This rental was the “upstairs” portion of a two-story building, with walls running round the perimeter (topped with broken glass to deter thieves). the entryway is at far left (obscured by the palm fronds), an open stairway leads up to the front balcony where Helen stands in this image. The living room was behind her; the room at right became an office. Behind that was a fully operational modern bathroom , behind that a bedroom, and at left behind the living room was the kitchen with a wood-burning stove. The grounds were gated and we could park our tiny vehicle, “motu machis”, inside.

The homeowners lived downstairs, the husband/father Albert Erokwu (and Ozo-titled man from Isiokwe village, is wife Merci,,a native of Obikporo Village, and their four children (two older girls, two younger boys). The rent was 12 pounds six shillings per month. We lept at the chance.

When we arrived in 1960, the Inland Town boundary was still marked to the west by the Oguta Road running southward from the Roundabout, and to the north (though more roughly) by the Awka Road running east from the roundabout (dividing the Inland Town from the European Quarters still housing mostly Government establishments and officials). Behind this perimeter, the indigenes actively defended their “High-Onitsha” (enu-onicha) space, using such mechanisms as forbidding land transfers to outsiders and mobilizing the Incarnate Ghosts (mmanwu) Masquerade organization to intimidate interlopers, and although the boundaries had become permeable (we ourselves lived within a peripheral zone of the Inland Town — we had Onitsha villagers next door to our north and immigrant ndi-Igbo neighbors next door to our south), those living inside this space were either “Ndi-Onicha” or they were transients.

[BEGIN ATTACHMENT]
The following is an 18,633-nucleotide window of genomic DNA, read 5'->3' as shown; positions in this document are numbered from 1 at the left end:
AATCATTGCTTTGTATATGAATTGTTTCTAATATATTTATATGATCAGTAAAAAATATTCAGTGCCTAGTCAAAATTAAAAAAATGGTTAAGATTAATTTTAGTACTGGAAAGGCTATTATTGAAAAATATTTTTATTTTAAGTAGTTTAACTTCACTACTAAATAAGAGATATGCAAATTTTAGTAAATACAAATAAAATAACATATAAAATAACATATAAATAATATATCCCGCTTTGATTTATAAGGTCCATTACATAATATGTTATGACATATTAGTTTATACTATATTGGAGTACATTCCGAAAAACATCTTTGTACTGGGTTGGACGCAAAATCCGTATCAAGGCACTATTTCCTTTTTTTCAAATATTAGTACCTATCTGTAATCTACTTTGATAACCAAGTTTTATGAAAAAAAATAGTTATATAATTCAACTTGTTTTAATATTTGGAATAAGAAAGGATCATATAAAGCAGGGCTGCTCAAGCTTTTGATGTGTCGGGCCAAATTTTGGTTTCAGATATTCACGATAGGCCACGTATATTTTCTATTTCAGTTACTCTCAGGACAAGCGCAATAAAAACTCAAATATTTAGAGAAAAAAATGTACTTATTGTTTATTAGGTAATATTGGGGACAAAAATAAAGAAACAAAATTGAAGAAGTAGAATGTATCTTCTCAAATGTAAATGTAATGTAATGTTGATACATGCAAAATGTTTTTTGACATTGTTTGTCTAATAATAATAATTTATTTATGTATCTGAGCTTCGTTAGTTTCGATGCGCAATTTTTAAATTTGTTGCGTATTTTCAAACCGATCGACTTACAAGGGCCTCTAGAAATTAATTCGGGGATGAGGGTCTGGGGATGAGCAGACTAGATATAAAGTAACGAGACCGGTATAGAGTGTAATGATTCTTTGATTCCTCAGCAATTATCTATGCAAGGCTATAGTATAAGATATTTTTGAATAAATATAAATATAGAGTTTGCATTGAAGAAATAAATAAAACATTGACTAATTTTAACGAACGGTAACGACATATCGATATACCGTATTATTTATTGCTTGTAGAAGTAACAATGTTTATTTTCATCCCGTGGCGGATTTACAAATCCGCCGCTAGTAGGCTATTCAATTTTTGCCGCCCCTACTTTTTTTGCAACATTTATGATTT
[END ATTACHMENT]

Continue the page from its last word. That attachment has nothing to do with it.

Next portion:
While by 1960 there were many more European style houses and corrugated tin roofs dotting the Inland Town than Leith Ross described for the 1930s, the contrasts still obtained between “noise vs. silence,” — but, more accurately, in the kinds of sounds one might hear: between the Waterside’s omnipresent building construction materials/activities, throngs of traders (mostly men), horn honking, madcap driving motor traffic, and the Inland Town’s silent gardens, houses of traditional design, extensive patches of high forest, small groups of women sitting in casual village markets beneath great trees, occasional orchestras accompanying brightly-costumed social groups dancing by, often singing in aurally enriched social formations (mostly women). Because of very frequent funeral activities, sounds of drumming ( and sometimes, of mourners calling out “Ewo, Ewo” [“woe”]) filled the air.